When 2022 began, nerves were still raw from months upon months of pandemic-induced stress. Today, things feel much more ebullient—including the anticipated design trends of 2023.
Turns out, many of us are ready to shed our sweatpants and homebody tendencies and reenter life with abandon. Few places reflect that shift more so than our home interiors. Though 2022 was all about soothing color palettes; soft, all-encompassing furniture; and a general sense of swaddling and serenity, 2023 is bringing bright, statement-making individualism.
“The market is finally veering away from more romantic styles like cottagecore and even the myriad variants of farmhouse,” says Tom Mirabile, founder of trend-forecasting agency Springboard Futures. “As we move past pandemic concerns and fears and toward newly complex realities, styles like these just feel too naïve and escapist.”
So now that we’re headed back to real life, what’s in the cards instead? Here are the interior design trends for 2023 that Mirabile and other experts predict will dominate.
What’s more emblematic of a zest for life than a vibrant color palette? White and neutral interiors are falling out of favor for more cheerful hues, even if they just appear in accents.
“As society continues to glorify the individual, we see the minimalist ethos expand beyond simplicity and utility to the inclusion of more expressive elements,” Mirabile says. “In our shifting reality, minimalism is embracing a larger role as stylistic tabula rasa.”
“The all-white home decor is falling flat,” adds Lindsey Smecker, principal at ESP Trendlab. “It’s important to add contrast, warmth, and dimension to white spaces so as not to feel clinical.” To avoid any hospital-like vibes, Smecker says, people are opting for “warm chestnut or saturated ‘lived-in color’ in decor, rugs, and pillows to add elements of coziness and dimension.”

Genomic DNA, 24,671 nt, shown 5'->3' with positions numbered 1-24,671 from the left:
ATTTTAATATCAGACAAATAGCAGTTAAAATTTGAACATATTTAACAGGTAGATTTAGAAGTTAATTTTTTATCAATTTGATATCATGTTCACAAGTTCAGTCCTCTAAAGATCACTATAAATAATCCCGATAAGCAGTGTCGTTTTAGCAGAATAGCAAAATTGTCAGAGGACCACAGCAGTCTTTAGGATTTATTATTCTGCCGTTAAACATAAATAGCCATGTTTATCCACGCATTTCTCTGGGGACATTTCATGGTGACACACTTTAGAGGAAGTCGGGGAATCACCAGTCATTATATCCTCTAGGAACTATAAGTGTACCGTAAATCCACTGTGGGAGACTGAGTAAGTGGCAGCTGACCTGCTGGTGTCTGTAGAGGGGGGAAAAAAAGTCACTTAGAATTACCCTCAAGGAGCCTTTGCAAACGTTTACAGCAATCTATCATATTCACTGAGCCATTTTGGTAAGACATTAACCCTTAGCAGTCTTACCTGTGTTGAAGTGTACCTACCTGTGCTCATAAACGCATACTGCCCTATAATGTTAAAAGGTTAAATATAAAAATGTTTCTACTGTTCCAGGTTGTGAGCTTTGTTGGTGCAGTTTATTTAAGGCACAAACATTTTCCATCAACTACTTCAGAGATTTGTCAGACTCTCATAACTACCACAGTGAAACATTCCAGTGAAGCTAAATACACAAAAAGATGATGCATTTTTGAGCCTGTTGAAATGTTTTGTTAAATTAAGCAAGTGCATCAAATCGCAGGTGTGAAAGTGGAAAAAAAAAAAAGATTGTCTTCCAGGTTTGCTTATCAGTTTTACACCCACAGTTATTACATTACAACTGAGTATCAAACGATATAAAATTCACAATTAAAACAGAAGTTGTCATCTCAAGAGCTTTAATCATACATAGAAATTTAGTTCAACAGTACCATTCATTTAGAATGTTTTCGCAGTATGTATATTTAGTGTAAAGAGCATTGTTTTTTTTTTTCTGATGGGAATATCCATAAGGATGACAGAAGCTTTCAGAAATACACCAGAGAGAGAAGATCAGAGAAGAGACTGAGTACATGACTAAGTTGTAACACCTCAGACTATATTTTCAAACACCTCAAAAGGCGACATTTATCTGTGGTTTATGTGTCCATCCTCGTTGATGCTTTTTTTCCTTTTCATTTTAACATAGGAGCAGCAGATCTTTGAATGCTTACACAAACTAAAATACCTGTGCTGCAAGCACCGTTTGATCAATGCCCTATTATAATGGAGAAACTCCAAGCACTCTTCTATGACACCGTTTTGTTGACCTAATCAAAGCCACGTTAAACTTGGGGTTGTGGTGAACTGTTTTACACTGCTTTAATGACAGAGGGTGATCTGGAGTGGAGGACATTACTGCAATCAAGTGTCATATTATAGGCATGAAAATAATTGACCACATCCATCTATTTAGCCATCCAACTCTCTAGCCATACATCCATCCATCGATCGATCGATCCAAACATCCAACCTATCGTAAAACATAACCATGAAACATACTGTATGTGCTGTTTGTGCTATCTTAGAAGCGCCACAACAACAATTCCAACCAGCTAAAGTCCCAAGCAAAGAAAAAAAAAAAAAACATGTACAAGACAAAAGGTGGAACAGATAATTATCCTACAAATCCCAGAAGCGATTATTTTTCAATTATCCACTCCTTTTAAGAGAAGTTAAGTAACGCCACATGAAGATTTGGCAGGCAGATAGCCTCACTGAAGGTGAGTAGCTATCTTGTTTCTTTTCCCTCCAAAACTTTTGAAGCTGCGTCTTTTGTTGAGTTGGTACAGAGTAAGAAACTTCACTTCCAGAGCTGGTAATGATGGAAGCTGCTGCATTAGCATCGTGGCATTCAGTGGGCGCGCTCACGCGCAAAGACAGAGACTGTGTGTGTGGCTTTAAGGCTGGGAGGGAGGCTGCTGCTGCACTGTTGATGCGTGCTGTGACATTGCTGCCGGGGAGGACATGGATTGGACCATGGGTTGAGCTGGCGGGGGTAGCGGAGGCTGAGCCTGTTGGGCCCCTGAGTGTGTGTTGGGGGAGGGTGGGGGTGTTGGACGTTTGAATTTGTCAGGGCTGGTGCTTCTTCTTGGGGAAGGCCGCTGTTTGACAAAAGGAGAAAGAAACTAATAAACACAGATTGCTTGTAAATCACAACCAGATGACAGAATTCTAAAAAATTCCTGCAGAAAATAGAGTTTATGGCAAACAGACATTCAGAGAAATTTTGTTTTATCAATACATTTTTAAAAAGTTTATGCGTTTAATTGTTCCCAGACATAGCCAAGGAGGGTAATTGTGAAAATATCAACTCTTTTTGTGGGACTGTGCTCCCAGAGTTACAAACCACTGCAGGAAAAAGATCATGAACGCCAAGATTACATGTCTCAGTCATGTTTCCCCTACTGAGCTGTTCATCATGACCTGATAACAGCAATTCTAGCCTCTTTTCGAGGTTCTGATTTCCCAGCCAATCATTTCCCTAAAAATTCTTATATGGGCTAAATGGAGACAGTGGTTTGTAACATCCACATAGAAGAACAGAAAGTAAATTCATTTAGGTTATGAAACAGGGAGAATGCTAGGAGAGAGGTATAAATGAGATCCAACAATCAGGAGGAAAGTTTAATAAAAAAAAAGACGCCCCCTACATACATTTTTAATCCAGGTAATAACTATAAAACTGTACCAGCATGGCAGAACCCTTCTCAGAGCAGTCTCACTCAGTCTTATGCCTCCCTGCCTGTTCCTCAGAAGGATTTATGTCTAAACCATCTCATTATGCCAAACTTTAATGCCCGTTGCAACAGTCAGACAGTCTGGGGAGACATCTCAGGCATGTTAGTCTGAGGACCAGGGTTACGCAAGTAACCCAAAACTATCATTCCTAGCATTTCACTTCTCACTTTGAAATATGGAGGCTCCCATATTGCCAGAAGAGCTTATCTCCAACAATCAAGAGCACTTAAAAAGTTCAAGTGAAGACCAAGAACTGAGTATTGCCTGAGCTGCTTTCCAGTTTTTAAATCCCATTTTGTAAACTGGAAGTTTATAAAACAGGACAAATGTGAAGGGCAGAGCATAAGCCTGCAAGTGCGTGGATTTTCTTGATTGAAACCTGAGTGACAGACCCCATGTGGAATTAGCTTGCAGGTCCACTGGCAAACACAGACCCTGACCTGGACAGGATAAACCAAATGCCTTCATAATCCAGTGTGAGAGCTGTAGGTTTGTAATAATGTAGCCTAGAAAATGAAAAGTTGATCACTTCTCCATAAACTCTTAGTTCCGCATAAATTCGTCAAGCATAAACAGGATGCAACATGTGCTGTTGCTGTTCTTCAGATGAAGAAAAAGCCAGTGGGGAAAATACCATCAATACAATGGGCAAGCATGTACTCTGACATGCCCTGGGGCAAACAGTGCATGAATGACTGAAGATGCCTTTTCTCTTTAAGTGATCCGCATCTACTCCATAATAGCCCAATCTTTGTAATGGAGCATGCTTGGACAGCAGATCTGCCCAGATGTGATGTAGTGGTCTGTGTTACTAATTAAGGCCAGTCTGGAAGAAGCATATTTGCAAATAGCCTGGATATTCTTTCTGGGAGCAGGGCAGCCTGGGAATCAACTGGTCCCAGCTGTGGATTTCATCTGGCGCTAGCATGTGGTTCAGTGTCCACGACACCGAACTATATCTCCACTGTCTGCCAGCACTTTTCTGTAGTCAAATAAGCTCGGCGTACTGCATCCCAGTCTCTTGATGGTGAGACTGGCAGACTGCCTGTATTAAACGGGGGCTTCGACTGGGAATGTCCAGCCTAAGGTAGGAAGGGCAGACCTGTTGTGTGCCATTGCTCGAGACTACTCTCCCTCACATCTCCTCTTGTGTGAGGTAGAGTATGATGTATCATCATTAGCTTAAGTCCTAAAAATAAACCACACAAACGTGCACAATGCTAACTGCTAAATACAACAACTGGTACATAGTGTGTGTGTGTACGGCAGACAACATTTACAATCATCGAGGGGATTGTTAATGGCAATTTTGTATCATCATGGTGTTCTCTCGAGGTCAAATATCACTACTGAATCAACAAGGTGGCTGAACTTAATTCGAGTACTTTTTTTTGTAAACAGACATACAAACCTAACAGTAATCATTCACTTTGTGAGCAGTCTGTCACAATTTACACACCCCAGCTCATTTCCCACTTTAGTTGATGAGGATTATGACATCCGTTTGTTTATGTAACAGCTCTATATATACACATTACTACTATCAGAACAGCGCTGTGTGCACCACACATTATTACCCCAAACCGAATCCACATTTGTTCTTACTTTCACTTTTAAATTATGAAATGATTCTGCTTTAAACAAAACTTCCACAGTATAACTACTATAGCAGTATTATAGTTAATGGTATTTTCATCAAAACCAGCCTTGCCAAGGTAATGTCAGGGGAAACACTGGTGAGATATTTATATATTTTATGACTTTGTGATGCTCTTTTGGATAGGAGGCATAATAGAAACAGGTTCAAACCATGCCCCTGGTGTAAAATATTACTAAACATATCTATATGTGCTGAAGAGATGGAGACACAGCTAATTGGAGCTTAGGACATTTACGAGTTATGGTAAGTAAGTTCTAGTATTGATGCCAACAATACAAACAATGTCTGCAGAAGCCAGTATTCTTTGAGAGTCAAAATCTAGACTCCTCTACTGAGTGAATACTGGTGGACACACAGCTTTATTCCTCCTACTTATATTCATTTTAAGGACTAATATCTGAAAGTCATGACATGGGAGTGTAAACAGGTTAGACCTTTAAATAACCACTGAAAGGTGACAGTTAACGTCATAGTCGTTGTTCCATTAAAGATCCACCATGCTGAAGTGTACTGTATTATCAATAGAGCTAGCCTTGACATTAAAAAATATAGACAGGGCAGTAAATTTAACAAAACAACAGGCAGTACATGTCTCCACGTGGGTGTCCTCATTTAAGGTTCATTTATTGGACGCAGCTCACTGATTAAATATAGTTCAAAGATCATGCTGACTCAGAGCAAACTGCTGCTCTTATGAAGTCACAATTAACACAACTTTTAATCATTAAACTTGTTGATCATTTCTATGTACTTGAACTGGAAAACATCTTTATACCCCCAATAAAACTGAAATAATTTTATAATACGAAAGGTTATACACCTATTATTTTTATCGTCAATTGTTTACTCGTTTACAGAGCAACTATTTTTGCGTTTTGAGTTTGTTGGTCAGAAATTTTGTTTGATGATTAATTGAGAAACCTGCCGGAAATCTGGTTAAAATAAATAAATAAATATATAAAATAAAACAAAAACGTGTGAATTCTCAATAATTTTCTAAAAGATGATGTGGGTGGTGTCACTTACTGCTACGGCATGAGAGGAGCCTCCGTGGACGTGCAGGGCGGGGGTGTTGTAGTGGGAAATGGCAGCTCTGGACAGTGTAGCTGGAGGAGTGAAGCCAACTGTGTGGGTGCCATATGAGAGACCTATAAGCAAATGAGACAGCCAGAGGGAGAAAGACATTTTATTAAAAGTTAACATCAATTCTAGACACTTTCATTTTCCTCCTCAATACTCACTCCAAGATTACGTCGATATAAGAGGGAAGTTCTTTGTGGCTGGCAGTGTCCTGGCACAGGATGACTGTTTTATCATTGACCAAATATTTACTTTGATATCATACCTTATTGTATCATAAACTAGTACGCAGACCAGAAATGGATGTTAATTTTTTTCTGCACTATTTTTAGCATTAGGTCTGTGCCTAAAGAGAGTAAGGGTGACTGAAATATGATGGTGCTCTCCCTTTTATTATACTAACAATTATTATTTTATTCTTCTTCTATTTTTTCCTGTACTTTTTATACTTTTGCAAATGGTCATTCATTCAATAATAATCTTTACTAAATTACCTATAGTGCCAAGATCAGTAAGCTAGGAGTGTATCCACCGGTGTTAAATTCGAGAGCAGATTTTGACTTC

Patti Carpenter, principal and global trend ambassador at Carpenter + Company, is also seeing plenty of color in our future. “I am thrilled to see that, in the US, we are taking more chances with a broader variety of colors,” Carpenter says. “We see the warm side of the palette bursting forth in a range of calming corals, balmy apricots, gracious russets, and even zesty oranges.”
For those who still like to keep things a little more subtle, Carpenter also predicts the rise of nuanced, pale shades of blue and green that read closer to whites. “These represent a new way of working with color,” she says. “They are more sophisticated and create the base for new palettes that will provide us fresh canvases on which to paint our contemporary stories.”
We’ve all had plenty of time over the past couple of years to really get to know our furniture intimately—flaws included. That trained eye, along with a general yearning for more sustainable options, has led to a revolt against mass production.
“Throwaway items, and the heavy use of fossil-fuel and petroleum-based materials like hard and shiny virgin plastics, seem completely wrong in this age,” says Anna Starmer, founder of the biannual forecast publication Luminary. “The era of ‘bling’ is over, as we see luxury being stated in more subtle and natural ways.”